Disclaimer – I have no idea how Albert Marshall, the Executive Chairman of the Arts Council, got involved in this as the President of the local Jury. I may not be understanding the Byzantine trajectory here. But, as far as I know, the local administrator is the Akkademja tal-Malti. The Akkademja tal-Malti is not a representative organisation of local authors – it used to be the language academy before it was replaced by the Language Council. It took the opportunity, back then, and rightly so, to join the European Writers’ Council and manage the Prize in the absence of a proper authors’ organisation in Malta. The National Book Council has never had any objection to this.

What the National Book Council has done in the past was to try and get a seat in the European Writers’ Council, without prejudicing the Akkademja tal-Malti, however we were negated this opportunity on the grounds that we are a Government entity. These grounds can be easily appealed if the legal reforms we are proposing to the Maltese Government are approved and Government has an obligation to do so given these reforms have been approved by your kind selves during the last Writers’ Congress in September 2019.

The reality is, however – and I am being very honest here so that you may get the full picture, at least from my own perspective and experiences – that our best allies are not in the European Writers’ Council, but in the European Commission and its bureaucracy. And I say this with sadness, of course. From my own experience as a lobbyist during the last European Copyright Directive reforms, I have experienced way much more effort and tangible work done in the authors’ favour by bureaucrats than by the European Writers’ Council itself. In fact, the EWC took such a soft approach with regards to the authors’ interests on the said directive that another network of organisations had to be created to lobby separately from the EWC. The National Book Council made significant contributions to this network in private through our own Government and public channels. My impression is also that bureaucrats in the European Commission respect authors to a great extent and they will not be willing to get involved in a controversy with ANY author – be it a Maltese author who has been allegedly discriminated, or be it a representative from the EWC.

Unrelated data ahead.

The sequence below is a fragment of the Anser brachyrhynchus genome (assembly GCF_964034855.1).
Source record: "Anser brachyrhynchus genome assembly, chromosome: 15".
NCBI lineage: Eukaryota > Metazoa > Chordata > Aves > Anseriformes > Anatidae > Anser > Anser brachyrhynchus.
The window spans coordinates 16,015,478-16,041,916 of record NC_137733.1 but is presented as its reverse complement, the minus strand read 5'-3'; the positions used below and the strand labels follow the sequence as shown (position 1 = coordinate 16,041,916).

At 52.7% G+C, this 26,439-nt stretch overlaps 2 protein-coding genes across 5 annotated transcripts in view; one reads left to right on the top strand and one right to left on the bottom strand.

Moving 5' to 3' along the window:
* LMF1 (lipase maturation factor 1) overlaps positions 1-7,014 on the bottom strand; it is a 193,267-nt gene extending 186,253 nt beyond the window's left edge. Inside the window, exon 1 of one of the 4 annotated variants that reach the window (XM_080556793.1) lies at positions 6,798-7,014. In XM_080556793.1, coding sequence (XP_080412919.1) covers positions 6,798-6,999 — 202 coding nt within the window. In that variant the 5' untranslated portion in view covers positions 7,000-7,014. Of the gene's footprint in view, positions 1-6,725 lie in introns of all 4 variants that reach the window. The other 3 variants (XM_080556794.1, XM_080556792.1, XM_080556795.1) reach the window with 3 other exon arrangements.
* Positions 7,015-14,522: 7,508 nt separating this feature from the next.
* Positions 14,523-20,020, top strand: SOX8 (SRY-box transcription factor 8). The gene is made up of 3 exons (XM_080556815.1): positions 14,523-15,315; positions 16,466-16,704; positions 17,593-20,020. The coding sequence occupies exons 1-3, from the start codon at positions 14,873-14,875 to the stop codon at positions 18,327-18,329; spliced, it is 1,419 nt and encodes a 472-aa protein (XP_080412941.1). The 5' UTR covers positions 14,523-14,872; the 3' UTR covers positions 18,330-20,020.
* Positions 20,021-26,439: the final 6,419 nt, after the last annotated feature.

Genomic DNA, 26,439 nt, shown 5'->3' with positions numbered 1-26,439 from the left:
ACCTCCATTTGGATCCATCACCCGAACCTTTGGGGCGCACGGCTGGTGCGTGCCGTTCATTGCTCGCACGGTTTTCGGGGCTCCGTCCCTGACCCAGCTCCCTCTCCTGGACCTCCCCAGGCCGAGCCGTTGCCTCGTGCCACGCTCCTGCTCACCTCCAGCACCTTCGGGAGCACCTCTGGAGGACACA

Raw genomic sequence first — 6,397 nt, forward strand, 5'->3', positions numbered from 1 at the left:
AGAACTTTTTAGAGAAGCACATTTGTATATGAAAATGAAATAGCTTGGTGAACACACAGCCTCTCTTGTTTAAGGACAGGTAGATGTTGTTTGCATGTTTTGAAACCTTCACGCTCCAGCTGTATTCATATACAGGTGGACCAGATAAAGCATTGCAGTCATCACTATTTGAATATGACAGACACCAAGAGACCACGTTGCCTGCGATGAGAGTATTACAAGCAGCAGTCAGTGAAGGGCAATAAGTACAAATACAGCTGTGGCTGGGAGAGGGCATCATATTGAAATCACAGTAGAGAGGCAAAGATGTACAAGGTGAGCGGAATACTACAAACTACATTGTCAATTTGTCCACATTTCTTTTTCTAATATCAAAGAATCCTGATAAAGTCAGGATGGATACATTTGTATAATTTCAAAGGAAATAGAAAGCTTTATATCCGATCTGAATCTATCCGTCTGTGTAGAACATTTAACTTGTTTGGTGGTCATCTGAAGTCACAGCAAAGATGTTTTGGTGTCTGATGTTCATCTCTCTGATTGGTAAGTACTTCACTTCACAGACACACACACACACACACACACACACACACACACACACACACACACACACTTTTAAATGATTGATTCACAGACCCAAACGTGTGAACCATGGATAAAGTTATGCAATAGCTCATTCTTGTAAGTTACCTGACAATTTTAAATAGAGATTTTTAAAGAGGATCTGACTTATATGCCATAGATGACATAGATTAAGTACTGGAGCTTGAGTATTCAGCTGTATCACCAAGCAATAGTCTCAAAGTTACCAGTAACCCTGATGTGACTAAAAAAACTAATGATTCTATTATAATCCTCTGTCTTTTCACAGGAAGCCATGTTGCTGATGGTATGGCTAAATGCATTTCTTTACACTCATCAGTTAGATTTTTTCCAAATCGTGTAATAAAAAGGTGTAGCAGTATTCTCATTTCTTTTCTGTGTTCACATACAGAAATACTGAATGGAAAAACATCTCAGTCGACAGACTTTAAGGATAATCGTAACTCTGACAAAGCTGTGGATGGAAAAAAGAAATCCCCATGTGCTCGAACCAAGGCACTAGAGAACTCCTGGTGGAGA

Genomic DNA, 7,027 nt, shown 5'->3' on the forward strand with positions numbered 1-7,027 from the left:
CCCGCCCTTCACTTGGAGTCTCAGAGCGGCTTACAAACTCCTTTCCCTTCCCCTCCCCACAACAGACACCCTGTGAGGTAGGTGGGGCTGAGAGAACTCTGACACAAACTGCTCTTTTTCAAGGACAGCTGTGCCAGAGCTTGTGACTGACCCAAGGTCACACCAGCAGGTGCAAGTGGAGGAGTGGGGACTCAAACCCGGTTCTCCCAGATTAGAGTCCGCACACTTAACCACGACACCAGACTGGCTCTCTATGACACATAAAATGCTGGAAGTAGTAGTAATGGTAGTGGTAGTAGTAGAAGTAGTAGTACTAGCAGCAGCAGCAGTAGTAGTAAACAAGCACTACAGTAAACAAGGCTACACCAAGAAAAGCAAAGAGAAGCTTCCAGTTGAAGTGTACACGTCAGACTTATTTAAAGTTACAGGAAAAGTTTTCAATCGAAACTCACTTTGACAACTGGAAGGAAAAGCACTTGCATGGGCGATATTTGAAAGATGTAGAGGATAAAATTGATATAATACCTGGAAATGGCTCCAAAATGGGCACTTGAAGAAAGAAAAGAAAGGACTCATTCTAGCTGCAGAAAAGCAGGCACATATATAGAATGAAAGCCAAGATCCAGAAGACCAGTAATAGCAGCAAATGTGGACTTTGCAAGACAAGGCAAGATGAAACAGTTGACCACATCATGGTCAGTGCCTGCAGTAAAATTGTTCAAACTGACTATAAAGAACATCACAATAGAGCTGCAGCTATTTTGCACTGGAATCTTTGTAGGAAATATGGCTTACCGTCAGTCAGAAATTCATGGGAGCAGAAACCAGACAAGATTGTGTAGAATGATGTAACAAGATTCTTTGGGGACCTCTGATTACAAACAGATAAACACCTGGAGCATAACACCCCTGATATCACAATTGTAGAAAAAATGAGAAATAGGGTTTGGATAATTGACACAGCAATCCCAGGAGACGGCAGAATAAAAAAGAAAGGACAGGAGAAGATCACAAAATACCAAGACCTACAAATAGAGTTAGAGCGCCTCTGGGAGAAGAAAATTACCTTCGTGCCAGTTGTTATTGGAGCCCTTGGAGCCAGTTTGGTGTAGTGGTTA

To conclude, the National Book Council cannot take a position on the results of the Prize. However, the National Book Council may change the rules of the Prize if we are members of the EWC. This step is only possible if the Government accepts our legal proposals. My proposal to you is simple: we should leverage this situation and ask Brussels to commit themselves to increase the funding for the EUPL on the certain conditions. This, I think, is the best we can do as the National Book Council. We can discuss this further during the Congress on 29 May.

All authors registered in the Public Lending Rights scheme have been invited to the Congress in the past few days. If you have not yet registered in the Public Lending Rights scheme, do so here. You will then be contacted via email to take part in the Writers’ Congress.